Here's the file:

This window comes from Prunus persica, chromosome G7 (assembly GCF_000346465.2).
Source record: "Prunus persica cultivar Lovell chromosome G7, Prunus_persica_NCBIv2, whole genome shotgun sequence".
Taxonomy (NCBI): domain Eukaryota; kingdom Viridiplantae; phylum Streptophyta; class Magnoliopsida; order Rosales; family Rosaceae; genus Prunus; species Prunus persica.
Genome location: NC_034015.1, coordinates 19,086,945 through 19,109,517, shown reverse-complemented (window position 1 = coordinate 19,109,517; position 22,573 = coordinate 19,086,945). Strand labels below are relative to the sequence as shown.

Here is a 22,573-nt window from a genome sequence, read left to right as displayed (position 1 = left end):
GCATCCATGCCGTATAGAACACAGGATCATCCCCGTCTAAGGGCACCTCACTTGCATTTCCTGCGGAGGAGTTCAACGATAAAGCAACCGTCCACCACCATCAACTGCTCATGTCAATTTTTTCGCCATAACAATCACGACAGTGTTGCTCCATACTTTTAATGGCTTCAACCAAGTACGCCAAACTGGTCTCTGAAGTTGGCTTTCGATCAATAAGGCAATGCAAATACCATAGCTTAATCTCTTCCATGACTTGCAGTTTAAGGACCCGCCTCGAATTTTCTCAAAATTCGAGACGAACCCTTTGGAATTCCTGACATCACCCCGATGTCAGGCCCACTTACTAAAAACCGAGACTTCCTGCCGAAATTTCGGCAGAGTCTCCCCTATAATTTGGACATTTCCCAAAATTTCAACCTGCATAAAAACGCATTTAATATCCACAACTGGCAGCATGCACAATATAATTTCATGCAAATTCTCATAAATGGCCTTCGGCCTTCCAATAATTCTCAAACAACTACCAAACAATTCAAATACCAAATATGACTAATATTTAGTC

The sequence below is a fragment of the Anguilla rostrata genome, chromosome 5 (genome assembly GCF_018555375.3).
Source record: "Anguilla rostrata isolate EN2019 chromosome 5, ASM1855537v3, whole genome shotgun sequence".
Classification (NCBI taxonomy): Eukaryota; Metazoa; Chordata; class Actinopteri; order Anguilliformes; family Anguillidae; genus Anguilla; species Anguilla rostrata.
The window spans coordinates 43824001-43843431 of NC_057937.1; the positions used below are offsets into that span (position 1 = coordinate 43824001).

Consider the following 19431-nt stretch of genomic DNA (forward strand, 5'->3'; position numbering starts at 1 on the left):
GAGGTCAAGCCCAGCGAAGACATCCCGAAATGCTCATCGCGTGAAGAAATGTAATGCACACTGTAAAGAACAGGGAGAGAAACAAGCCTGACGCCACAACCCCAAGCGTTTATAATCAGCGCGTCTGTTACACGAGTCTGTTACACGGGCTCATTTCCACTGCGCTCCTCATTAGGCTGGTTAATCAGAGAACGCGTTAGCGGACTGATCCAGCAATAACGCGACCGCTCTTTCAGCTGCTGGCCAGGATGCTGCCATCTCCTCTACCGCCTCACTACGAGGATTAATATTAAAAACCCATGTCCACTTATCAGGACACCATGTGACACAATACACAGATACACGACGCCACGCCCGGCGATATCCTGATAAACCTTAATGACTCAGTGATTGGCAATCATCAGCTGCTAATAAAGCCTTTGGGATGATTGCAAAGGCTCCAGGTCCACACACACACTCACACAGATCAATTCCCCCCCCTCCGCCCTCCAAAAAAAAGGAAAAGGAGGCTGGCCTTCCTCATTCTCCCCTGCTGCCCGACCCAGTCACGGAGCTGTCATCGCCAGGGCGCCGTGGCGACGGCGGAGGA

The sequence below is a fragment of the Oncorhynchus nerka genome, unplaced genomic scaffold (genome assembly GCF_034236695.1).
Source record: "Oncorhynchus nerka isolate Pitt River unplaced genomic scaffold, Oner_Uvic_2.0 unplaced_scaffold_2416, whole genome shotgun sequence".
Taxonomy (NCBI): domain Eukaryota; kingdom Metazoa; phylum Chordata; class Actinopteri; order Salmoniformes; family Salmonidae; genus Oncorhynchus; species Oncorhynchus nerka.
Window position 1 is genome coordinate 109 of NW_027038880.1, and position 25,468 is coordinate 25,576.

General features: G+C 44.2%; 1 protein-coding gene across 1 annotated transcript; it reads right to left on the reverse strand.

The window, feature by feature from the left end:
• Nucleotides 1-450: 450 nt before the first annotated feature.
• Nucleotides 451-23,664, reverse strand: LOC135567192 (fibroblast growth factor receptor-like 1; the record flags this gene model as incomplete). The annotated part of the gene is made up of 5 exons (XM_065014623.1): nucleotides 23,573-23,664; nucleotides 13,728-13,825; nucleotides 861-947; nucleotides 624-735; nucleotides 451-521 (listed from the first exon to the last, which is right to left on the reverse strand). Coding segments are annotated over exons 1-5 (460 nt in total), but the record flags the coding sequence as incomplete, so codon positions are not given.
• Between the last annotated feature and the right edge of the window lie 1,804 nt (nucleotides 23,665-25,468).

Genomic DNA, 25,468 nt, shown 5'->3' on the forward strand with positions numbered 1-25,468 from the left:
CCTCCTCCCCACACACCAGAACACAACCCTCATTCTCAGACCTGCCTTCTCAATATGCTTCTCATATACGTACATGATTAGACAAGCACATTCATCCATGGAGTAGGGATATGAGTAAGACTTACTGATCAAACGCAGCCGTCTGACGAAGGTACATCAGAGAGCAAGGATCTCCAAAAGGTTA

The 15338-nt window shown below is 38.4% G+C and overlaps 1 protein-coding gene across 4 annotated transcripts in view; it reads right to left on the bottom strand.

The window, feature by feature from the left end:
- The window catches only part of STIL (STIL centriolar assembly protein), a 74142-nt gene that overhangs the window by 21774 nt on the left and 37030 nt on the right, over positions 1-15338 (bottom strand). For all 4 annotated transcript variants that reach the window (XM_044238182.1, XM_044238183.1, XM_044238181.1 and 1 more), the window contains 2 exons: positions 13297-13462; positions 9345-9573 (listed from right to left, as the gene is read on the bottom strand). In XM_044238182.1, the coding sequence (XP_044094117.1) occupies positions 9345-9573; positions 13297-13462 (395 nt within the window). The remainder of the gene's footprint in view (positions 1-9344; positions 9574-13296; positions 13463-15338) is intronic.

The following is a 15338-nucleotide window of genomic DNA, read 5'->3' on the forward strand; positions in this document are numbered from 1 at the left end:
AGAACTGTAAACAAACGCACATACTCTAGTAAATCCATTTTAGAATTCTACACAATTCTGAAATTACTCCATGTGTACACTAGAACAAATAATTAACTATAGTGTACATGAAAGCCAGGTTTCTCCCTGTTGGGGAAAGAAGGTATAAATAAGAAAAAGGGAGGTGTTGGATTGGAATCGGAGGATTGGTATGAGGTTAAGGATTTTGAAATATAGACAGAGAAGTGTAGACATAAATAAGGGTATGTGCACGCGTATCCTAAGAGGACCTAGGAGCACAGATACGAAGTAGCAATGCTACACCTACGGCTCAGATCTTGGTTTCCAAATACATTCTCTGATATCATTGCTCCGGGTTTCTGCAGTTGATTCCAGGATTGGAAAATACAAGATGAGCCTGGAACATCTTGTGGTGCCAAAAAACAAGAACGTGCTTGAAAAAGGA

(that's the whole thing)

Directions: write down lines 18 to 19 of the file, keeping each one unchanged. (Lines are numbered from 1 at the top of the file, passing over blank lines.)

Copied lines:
The window, feature by feature from the left end:
• Nucleotides 1-450: 450 nt before the first annotated feature.